RETRO: City’s niche nights out in the nineties

Roundhouse Nightclub at Ponds Forge, where the Lord Mayor Councillor Peter Price is seen in his dancing gear for the opening. With him is  Carmen Rolle,  and back LtoR are, Nicole Biney, Tracy Biney, and Kirsty Smith.
Roundhouse Nightclub at Ponds Forge, where the Lord Mayor Councillor Peter Price is seen in his dancing gear for the opening. With him is Carmen Rolle, and back LtoR are, Nicole Biney, Tracy Biney, and Kirsty Smith.

Saturday October 28, 1995. A coach filled with more than 40 journalists from across the UK is making its way through Sheffield.

They are here to experience the city’s nightlife which, thanks to a series of new club openings, is fast being recognised as one of the most exciting in the country.

Friday night at Sheffield City Hall April 9th 1994

Friday night at Sheffield City Hall April 9th 1994

“The idea was to take them to five or six different places,” remembers the organiser today. “But by the time we left the second we’d already lost half of them.

“By the end of the night there were only a handful of people left on the coach. We never saw most again – but every one wrote phenomenal, gushing things about the scene here.”

Thus, Sheffield’s Nineties reputation as a party capital was established.

Now a new book charts the rise of the pubs and clubs (and the odd police raid for drugs) which put the city on the after dark map.

Clubbers at Pulse, c1996

Clubbers at Pulse, c1996

Dirty Stop Outs Guide To 90s Sheffield by (who else?) Neil Anderson guides readers through both the mega venues and the niche nights. It recalls everything from the new year’s eve when revellers flew in from New York City to sample the delights of Gatecrasher, in Matilda Street, to the evening in 1999 when David and Victoria Beckham could be seen getting their shoes sticky at The Leadmill, in Leadmill Road. They were there to watch Mel C perform.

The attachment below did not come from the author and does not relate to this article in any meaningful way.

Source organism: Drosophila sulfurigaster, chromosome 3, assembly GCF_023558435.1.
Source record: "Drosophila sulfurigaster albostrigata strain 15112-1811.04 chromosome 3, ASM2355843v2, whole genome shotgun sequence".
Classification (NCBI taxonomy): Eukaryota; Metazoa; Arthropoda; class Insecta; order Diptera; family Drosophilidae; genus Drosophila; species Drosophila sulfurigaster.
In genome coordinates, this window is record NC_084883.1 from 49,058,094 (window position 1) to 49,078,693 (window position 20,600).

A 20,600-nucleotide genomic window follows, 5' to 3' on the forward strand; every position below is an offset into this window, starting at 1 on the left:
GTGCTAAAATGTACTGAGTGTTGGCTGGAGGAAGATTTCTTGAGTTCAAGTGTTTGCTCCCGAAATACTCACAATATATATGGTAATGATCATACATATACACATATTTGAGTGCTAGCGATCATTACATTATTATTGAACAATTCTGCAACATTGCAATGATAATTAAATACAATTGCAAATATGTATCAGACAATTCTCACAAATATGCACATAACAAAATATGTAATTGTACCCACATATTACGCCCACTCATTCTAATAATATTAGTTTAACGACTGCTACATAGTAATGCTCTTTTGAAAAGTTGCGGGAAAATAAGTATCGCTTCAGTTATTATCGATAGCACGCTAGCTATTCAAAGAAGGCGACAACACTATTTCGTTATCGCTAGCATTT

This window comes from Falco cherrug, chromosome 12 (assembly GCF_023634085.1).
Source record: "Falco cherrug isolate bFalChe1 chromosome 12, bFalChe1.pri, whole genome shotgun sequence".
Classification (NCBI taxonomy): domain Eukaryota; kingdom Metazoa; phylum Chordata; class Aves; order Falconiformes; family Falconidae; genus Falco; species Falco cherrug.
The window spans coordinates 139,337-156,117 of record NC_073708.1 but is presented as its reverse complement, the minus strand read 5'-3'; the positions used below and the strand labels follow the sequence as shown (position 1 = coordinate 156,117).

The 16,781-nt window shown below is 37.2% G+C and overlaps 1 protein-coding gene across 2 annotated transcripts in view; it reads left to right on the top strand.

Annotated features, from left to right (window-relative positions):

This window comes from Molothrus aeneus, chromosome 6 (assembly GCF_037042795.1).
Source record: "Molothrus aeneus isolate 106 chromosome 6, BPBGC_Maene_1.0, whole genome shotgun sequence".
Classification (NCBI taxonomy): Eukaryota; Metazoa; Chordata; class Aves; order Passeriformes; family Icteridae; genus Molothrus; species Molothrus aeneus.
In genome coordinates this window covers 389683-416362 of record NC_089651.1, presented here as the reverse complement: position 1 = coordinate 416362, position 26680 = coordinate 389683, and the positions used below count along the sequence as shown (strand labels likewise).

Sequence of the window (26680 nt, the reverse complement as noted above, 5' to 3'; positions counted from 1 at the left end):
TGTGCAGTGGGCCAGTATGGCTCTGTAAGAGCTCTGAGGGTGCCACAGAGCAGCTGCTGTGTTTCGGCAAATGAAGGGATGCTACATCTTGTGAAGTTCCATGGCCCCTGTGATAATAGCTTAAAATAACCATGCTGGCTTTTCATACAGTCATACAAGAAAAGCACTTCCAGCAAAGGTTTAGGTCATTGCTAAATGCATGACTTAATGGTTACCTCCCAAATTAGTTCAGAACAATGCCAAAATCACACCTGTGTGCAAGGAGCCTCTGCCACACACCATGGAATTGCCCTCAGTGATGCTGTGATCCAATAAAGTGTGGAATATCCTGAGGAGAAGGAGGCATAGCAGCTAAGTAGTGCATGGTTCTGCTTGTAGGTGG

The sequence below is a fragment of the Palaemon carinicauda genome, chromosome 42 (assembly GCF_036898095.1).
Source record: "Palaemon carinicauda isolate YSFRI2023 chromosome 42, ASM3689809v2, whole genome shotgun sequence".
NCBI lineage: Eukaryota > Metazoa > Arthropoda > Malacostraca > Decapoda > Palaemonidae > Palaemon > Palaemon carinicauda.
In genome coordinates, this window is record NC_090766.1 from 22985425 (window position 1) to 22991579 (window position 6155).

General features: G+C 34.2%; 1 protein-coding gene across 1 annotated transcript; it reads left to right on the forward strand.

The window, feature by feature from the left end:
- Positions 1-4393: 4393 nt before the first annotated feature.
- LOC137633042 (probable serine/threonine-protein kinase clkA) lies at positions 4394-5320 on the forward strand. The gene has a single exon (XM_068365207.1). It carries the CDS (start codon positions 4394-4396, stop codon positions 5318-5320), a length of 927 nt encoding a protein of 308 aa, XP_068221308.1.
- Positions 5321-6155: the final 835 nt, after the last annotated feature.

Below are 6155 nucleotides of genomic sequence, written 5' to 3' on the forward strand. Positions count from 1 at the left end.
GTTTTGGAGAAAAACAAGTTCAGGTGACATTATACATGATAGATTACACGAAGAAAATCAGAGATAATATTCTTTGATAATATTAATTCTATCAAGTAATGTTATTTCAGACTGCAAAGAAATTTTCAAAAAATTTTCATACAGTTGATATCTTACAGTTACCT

“This was a phenomenal time to be young in Sheffield,” says Neil, who has produced books covering the city’s changing after dark scenes since the Fifties. “By the middle of the decade it seemed a new club or pub was opening every week. I remember we had a European-wide conference here in 1996 looking into the economic and social advantages of creating a 24-hour-city. The only problem was the delegates – managers, town planners, academics, those sort of people – enjoyed the night life so much, they had to cancel the morning session the next day because no-one turned up.”

It was all a far cry from the previous decade.

When the 1,200-capacity Republic opened its doors in 1995, it was the first new nightclub here in 12 years. And, despite its own failure – it went bankrupt within three months – it led the way for a glut of others to try their luck.

They included Gatecrasher (set up in the old Republic building), Pulse and Club Wow out in the East End, Corporation (then in Bank Street but still thriving now in Milton Street); The Roundhouse under Ponds Forge; Capitol in Matilda Street and all night venue Niche, then in Charter Row. The City Hall started putting on club nights while old favourites like The Leadmill continued to thrive.

“Whatever music was your bag, you could find it here – from house to indie, dance to death metal,” says Neil, 47, of Millhouses. “There was somewhere to cater for everyone.”

And the night-time economy continued to thrive, he says, well into the new millennium.

“We still have great venues in Sheffield and the city is still renowned as an incredible night out,” he says. “I think that can be traced back to this period. That’s when the ball started rolling.”

Dirty Stop Outs Guide To 90s Sheffield, published by ACM Retro, is available in The Star shop at £12.95.